Ugly month for sewer overflows in Erie County

News and analysis by Dan Telvock, Investigative Post's environmental reporter

For the first time, the numbers are flowing in on sewer overflows across the state and it isn’t pretty.

In Erie County, almost 7 million gallons of untreated sewage were discharged into local waterways in May.

This information wasn’t publicly available on the Internet until the Sewage Pollution Right to Know Law went into effect last month.

Photo courtesy of Buffalo-Niagara Riverkeeper

A recent sewer overflow in Black Rock Canal near Lasalle Park in Buffalo turns the water brown. (Photo courtesy of Buffalo-Niagara Riverkeeper)

Based on what’s reported so far, the biggest repositories of raw sewage were Ellicott Creek (2 million gallons),  Scajaquada Creek (1 million) and the Niagara River (679,000). Heavy rain or snow melt is often the cause of these overflows. The ground water seeps through cracks in the sewer pipes or enters the sanitary sewer system through footing drains, sump pumps or improperly connected downspouts.

These overflows have a huge impact on water quality because they typically include untreated human and industrial waste, toxic materials and debris.

The sanitary sewer overflow estimates on a spreadsheet from the state Department of Environmental Conservation are conservative because some of the plant operators aren’t filling out overflow estimates and it doesn’t include “combined sewer overflows,” which is the type of system in Buffalo.

In total, 6,745,400 gallons of sanitary sewer overflow are reported for May in Erie County.

Of the 77 discharges reported on the DEC list, 24 came from Erie and Niagara counties.

The DEC is still working on a plan to report combined sewer overflows.

Combined sewer systems, such as the one in Buffalo, take both raw sewage and untreated stormwater into one pipe that delivers it to a wastewater treatment facility. These types of systems exist in about 700 cities. Instead of being treated at a plant, raw sewage is discharged into waterways during storm events.

According to the DEC, most large municipal sewer systems in New York have combined sewers in urban areas and separate sanitary and storm sewers for the suburbs. For Google Earth users, the DEC has mapped of the combined sewer overflow discharge points across the state.

Read this 2011 report from Buffalo-Niagara Riverkeeper for more information on Buffalo’s system. The report puts into perspective the impacts these overflows have on water quality and promotes green infrastructure solutions.

For example, Riverkeeper collected water samples to test for E. coli at Scajaquada Creek in the eastern portion of Delaware Park. Of the 28 samples, only three passed federal standards for safe swimming. Six actually exceeded the testable maximums for E. coli.

The report also highlights how sewage contamination in Scajaquada Creek was believed to be the chief culprit for botulism outbreaks in wildlife dating to the 1970s and as recently as 2001. This resulted in the DEC issuing an emergency order for the Buffalo Sewer Authority to remove contaminated sediment from the creek. But the work never performed because the removal proved to be too costly, according to the report.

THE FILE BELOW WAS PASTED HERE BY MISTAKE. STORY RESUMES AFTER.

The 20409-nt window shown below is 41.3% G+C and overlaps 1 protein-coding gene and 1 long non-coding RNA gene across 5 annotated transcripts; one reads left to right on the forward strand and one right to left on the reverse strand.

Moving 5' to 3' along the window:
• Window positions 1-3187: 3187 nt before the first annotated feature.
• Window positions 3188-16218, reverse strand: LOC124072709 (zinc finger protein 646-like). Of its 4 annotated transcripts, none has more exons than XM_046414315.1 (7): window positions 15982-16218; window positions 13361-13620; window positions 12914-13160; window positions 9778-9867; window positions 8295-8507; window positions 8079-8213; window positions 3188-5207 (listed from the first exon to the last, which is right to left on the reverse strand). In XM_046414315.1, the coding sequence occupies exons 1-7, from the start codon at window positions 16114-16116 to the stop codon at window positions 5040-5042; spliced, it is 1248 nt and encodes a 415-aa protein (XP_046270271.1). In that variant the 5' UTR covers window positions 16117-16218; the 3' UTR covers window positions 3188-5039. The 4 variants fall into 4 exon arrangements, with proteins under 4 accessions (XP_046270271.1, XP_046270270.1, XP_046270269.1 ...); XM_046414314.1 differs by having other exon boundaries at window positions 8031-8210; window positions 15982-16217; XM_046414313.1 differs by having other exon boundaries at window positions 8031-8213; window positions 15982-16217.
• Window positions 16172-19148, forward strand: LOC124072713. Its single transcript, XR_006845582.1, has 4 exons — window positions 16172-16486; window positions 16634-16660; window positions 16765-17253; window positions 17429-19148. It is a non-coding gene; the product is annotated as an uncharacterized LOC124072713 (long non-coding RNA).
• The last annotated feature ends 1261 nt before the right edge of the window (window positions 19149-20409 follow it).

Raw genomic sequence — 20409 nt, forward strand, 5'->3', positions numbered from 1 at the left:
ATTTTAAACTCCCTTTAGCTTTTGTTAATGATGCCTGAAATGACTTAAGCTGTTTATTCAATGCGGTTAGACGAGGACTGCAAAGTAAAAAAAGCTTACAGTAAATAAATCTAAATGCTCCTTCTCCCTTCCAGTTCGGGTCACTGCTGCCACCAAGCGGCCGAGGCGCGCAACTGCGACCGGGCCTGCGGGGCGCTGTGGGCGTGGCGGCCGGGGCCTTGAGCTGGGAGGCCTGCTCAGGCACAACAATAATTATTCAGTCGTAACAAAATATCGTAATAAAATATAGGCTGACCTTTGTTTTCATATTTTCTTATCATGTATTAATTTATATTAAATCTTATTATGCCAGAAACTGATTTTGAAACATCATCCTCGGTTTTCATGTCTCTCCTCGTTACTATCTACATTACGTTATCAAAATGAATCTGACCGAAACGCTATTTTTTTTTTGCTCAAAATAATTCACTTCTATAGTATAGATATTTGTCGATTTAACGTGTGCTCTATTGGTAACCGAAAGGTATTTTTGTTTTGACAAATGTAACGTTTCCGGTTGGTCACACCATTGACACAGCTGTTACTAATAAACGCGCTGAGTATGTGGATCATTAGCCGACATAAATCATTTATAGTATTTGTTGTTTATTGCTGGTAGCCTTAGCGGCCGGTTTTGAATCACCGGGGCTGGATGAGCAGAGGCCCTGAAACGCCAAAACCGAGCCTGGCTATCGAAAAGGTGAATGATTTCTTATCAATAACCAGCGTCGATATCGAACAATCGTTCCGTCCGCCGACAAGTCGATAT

The federal Environmental Protection Agency and the DEC are trying to end these overflows, but it will be a slow process that will cost hundreds of millions of dollars, and possibly more, in this region alone.

Here’s a list of the sewer overflows:

  1. Hamburg, Electric Avenue Pump Station, unknown amount, May 10.
  2. Niagara County, Rainbow Bridge Outfall 694 gallons into Niagara River, May 13.
  3. Niagara County, West Riverhop Drive Bypass Station, unreported amount into Niagara River, May 28.
  4. Hamburg, 3859 Robin Lane at Big Tree Road, unreported amont, May 28.
  5. Hamburg, Electric Avenue Pump Station, unreported amount, May 28.
  6. West Seneca, Elmsford Drive Pump Station, 924,000 gallons into unknown creek, May 28.
  7. Cheektowaga, Union Road/Ellen Drive, unreported amount into Ellicott Creek, May 28.
  8. City of Tonawanda, Fuller Avenue Pump Station, 880,000 gallons into Ellicott Creek, May 28.
  9. Cheektowaga, Vern Lane/Joanne Drive, unreported amount into Cayuga Creek, May 28.
  10. Niagara County, Luick Lift Pump Station, 9,000 gallons into Niagara River, May 28.
  11. Town of Grand Island, 1490 E. River Rd., 348,700 gallons into Niagara River, May 28.
  12. City of Tonawanda, Luksin Pump Station, 37,500 gallons into Mill Creek, May 28.
  13. City of Tonawanda, Fillmore Avenue Pump Station, 40,000 gallons into Ellicott Creek, May 28.
  14. West Seneca, Elmsford Drive Pump Station, 1,953,600 gallons “sanitary to surface water,” May 28.
  15. Southtowns AWT, Hamburg, 5018 Richmond Ave., unreported amount, May 28.
  16. Hamburg, Electric Avenue Pump Station, unknown amount, May 28.
  17. Town of Cheektowaga, 489 Roycroft Boulevard, 1 million gallons into Scajaquada Creek, May 28.
  18. Niagara County, Rainbow Bridge Outfall, unknown amount, May 28.
  19. West Seneca, Elmsford Drive Pump Station, 156,000 gallons, May 28.
  20. Southtowns Sewage Treatment Plant, 3690 Lakeshore Rd, 254,000 gallons partially treated with disinfectant into unknown location, May 29.
  21. Blasdell, Labelle Avenue Pump Station, 6,300 gallons, May 29.
  22. City of Tonawanda, Young Street Pump Station, 333,000 gallons into Ellicott Creek, May 29.
  23. City of Tonawanda, Fuller Avenue Pump Station, 840,000 gallons into Ellicott Creek, May 29.
  24. City of Tonawanda, Franklin and Fletcher, 321,000 gallons into Niagara River, May 29.